From Kristine Kathryn Rusch:
I’ve owned a lot of businesses. I have some ethical issues that do not benefit me as a business owner. There are business practices that I do not like that, if I did them, would make me a lot more money than I am making right now.
Those practices are stupidly easy to do. They rely on the gullible side of human nature. People want to believe that the other people they’re doing business with are good-hearted and have their best interests in mind. Many business people do not have other people’s interest in mind. They only consider their interest.
So let’s look at exclusivity through that prism.
As a business model for a publishing or related industry, exclusivity makes complete sense. The more a business can bind an author to that business, the better off that business will be, particularly if the author is famous.
The problem with publishing businesses is that they don’t create anything. They buy other people’s creations and then put those creations in a form that can be distributed. Generally speaking, a writer or an artist who licenses their work to a publishing company is relying on that publishing company’s expertise in design, marketing, and distribution to get that book/project/writer out to as many readers as possible.
This is the deal writers make with traditional publishers. With the Big Five, and others that operate just like them, the writers have been brainwashed into believing those companies are the only route to distribution. And they were once, but ironically, they licensed fewer parts of the copyright in those days…when a writer, by necessity, had to be exclusive.
Now, though, there’s indie publishing and a million other ways for a writer to maintain their rights and distribute their work, if the writer is willing to run their own business. Which means that distribution companies, publishing companies, streaming companies, and others must up their game if they want bestselling writers in their fold.
. . . .
As long-time readers of this blog know, the writing business is not linear. Fortunes rise and fall. They never really go down to their lowest level. The rise always results in a much higher floor than the writer had before, but the rise itself is never permanent.
So, at some point the most popular writer in Company A will be superseded by some other writer who will sell more or whose product is fresher or more attuned to the moment. The original popular writer will still be popular, just not the Flavor of the Month. And slowly, ever so slowly, the original popular writer will be neglected.
Company A will still benefit from original popular writer’s latest releases, but original popular writer will run into new problems.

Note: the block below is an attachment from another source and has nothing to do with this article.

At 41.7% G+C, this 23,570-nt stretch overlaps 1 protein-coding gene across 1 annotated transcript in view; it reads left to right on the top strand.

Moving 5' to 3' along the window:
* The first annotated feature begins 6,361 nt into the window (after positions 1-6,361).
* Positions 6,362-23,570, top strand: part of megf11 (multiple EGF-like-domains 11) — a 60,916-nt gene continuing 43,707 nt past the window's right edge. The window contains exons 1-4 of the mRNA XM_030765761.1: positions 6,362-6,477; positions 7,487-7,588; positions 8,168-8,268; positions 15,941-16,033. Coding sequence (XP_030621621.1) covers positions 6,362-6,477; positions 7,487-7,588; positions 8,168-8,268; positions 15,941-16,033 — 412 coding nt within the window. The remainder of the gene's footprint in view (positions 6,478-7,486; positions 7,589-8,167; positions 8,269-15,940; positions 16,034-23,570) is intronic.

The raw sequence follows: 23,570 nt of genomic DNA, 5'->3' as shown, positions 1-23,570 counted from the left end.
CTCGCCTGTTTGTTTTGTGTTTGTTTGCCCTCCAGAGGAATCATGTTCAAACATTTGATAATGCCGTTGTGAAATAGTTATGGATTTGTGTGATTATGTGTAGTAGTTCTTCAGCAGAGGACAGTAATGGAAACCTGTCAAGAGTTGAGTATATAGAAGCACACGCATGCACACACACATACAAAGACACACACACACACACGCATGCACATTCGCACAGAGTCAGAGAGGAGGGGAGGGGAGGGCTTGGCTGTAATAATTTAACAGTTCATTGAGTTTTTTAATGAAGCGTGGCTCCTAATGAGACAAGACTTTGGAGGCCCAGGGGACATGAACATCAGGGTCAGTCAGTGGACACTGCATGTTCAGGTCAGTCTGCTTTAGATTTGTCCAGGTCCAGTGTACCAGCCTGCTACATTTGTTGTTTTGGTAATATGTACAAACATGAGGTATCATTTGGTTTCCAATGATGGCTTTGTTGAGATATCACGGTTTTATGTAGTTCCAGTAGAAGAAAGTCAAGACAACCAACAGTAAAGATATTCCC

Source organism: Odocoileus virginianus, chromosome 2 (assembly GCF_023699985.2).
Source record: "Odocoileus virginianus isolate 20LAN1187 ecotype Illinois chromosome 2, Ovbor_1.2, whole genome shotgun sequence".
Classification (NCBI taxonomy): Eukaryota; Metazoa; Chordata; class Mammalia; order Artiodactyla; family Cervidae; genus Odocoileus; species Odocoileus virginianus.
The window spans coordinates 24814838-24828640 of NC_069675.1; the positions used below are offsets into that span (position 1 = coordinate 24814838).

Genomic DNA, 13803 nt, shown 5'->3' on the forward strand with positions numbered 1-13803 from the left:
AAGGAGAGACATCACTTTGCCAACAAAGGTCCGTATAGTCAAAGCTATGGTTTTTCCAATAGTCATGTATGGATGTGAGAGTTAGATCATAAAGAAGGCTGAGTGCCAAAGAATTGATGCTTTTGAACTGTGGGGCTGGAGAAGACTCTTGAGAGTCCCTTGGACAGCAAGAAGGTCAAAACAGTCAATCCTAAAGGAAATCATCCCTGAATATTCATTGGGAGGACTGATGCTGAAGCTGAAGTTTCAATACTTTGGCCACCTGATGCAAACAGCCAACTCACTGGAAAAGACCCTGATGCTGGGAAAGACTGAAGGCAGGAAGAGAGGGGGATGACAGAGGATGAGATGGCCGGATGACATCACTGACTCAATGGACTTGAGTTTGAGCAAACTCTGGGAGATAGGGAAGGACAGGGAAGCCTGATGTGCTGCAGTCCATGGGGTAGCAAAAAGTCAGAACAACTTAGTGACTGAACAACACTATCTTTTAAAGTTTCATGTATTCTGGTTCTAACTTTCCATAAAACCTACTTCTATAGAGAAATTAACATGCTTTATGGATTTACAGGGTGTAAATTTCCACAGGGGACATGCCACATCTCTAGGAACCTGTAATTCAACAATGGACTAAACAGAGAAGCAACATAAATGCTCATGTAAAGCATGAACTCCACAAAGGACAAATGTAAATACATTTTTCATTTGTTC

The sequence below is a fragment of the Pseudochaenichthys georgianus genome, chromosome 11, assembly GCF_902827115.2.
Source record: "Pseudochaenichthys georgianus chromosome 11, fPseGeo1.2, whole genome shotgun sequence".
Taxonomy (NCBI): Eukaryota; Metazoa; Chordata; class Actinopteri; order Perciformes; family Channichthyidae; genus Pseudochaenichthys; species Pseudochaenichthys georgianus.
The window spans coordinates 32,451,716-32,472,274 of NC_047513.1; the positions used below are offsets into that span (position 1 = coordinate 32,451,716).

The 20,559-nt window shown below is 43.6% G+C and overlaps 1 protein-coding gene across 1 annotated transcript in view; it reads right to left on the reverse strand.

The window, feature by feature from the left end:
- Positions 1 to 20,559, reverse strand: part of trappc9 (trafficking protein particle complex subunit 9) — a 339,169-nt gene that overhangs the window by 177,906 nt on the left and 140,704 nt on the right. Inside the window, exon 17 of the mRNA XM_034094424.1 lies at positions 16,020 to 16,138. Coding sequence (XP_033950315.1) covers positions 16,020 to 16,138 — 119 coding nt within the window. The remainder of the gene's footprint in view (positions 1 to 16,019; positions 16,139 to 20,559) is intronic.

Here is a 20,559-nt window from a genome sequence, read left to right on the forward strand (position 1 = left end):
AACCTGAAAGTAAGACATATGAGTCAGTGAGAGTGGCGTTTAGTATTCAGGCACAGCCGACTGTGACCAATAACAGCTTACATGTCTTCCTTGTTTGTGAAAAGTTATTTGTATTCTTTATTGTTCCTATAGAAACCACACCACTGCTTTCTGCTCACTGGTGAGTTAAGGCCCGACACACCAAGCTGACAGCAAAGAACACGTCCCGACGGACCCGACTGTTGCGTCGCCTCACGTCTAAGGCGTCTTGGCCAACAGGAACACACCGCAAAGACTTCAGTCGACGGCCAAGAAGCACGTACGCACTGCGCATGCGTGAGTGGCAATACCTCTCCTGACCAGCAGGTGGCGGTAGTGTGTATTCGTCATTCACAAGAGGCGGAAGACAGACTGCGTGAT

And that’s charitable. Sometimes original popular writer will fall off a cliff.
First, let me give you an example from my own business. And then, I’m going to show you some other ways that permanent or superstar or long-term exclusive can go horribly wrong.
My example has to do with Audible. Fifteen years ago, Audible was not just new(ish), but it was the only real digital audio player in the game. Unless a writer had access to a recording studio—and had the chops to read a book—the writer couldn’t even record their own work, let alone distribute it.
I’d had some audio books—on tape—from some of the best companies in the business…whose business soon got subsumed or at least offered through Audible.
Audible came to me with a great deal. I got up-front money on all of my books including backlist (under Rusch only at first, and then Nelscott, but never Grayson). In addition, I got paid a hefty bounty for each book sold, a bounty that did not get counted against that advance money. I got royalties and a bounty, and all of that translated into tens of thousands, and in one case hundreds of thousands of dollars.
I had my eye on it, though, and I had voice training. I knew that Audible would eventually get real competitors. One of my main priorities in setting up WMG was setting up our own recording studio, and we did it just as ACX got started. I was going to run the recording studio, but I got sick. We hired an audio director who turned out to be horribly unsuited for the work. (My fault: I thought she could grow into it. I was wrong.)
Had we followed my lead at that time, we would have had a lot of WMG-produced high quality audio that we could still market now.
But I was sick, the audio program fell apart, and so I relied on the money that Audible provided through the equivalent of its superstar program.
Which no longer exists. They use other incentives now.
My editor at Audible moved, a new editor got hired and then fired. He was replaced by one of those corporate employees who comes in as some kind of hatchet man—someone who wipes out all trace of the previous employees. I can’t even get my new editor on the phone or contact him by email.
Needless to say, Audible and I have parted company on new work. The old work has pretty good contracts—I can get out of them at any time—but that would make my backlist unavailable in audio, something I’m not currently willing to do.
It’s a mess, and it’s one I need to clean up.
Audible asked for exclusive, I granted it, and now, fifteen years later, I have a major mess to clean up. Part of that mess are my audio fans. There are a lot of listeners who don’t have time to actually read a book, so they listen on their commutes or whatever. And all that reaching, growing, and developing will fall by the wayside if I don’t do something in the next few years.
Yes, it’s on my ever-growing to-do list.
Here’s the thing: I benefited from Audible’s superstar program back in the day, but I’m paying the price now.
Here’s a link to Kris Rusch’s books. If you like the thoughts Kris shares, you can show your appreciation by checking out her books.